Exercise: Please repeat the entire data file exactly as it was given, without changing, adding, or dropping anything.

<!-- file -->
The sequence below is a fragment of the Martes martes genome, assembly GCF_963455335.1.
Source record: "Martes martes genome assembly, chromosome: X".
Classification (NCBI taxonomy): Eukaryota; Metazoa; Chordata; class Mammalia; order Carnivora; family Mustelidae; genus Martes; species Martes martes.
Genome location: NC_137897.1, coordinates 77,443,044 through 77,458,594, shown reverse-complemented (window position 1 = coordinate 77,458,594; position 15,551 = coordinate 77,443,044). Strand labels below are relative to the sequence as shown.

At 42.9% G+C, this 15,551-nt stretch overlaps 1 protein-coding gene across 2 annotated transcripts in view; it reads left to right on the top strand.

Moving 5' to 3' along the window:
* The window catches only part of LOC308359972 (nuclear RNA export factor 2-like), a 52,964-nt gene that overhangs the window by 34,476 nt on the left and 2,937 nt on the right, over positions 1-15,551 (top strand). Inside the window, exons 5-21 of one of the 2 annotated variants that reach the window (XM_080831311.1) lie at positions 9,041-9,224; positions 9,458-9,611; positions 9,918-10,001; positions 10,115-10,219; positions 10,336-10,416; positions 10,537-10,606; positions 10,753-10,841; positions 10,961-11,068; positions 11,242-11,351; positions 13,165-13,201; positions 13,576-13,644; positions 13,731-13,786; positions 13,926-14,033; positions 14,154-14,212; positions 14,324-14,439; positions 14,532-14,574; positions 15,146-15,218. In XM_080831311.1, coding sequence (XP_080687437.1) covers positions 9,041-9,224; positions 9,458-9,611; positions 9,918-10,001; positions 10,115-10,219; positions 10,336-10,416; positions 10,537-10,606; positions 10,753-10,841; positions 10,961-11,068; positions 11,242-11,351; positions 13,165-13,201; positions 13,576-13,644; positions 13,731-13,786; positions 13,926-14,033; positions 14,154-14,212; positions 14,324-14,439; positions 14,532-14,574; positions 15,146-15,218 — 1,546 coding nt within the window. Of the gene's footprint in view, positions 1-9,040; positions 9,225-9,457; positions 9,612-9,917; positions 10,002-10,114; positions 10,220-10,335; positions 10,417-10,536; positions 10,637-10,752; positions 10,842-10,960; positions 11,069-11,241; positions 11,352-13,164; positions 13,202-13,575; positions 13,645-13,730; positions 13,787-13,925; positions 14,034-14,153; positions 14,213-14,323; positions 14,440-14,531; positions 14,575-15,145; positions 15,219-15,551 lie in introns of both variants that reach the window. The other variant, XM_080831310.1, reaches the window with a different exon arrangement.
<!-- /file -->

The sequence below is a fragment of the Martes martes genome, assembly GCF_963455335.1.
Source record: "Martes martes genome assembly, chromosome: X".
Classification (NCBI taxonomy): Eukaryota; Metazoa; Chordata; class Mammalia; order Carnivora; family Mustelidae; genus Martes; species Martes martes.
Genome location: NC_137897.1, coordinates 77,443,044 through 77,458,594, shown reverse-complemented (window position 1 = coordinate 77,458,594; position 15,551 = coordinate 77,443,044). Strand labels below are relative to the sequence as shown.

At 42.9% G+C, this 15,551-nt stretch overlaps 1 protein-coding gene across 2 annotated transcripts in view; it reads left to right on the top strand.

Moving 5' to 3' along the window:
* The window catches only part of LOC308359972 (nuclear RNA export factor 2-like), a 52,964-nt gene that overhangs the window by 34,476 nt on the left and 2,937 nt on the right, over positions 1-15,551 (top strand). Inside the window, exons 5-21 of one of the 2 annotated variants that reach the window (XM_080831311.1) lie at positions 9,041-9,224; positions 9,458-9,611; positions 9,918-10,001; positions 10,115-10,219; positions 10,336-10,416; positions 10,537-10,606; positions 10,753-10,841; positions 10,961-11,068; positions 11,242-11,351; positions 13,165-13,201; positions 13,576-13,644; positions 13,731-13,786; positions 13,926-14,033; positions 14,154-14,212; positions 14,324-14,439; positions 14,532-14,574; positions 15,146-15,218. In XM_080831311.1, coding sequence (XP_080687437.1) covers positions 9,041-9,224; positions 9,458-9,611; positions 9,918-10,001; positions 10,115-10,219; positions 10,336-10,416; positions 10,537-10,606; positions 10,753-10,841; positions 10,961-11,068; positions 11,242-11,351; positions 13,165-13,201; positions 13,576-13,644; positions 13,731-13,786; positions 13,926-14,033; positions 14,154-14,212; positions 14,324-14,439; positions 14,532-14,574; positions 15,146-15,218 — 1,546 coding nt within the window. Of the gene's footprint in view, positions 1-9,040; positions 9,225-9,457; positions 9,612-9,917; positions 10,002-10,114; positions 10,220-10,335; positions 10,417-10,536; positions 10,637-10,752; positions 10,842-10,960; positions 11,069-11,241; positions 11,352-13,164; positions 13,202-13,575; positions 13,645-13,730; positions 13,787-13,925; positions 14,034-14,153; positions 14,213-14,323; positions 14,440-14,531; positions 14,575-15,145; positions 15,219-15,551 lie in introns of both variants that reach the window. The other variant, XM_080831310.1, reaches the window with a different exon arrangement.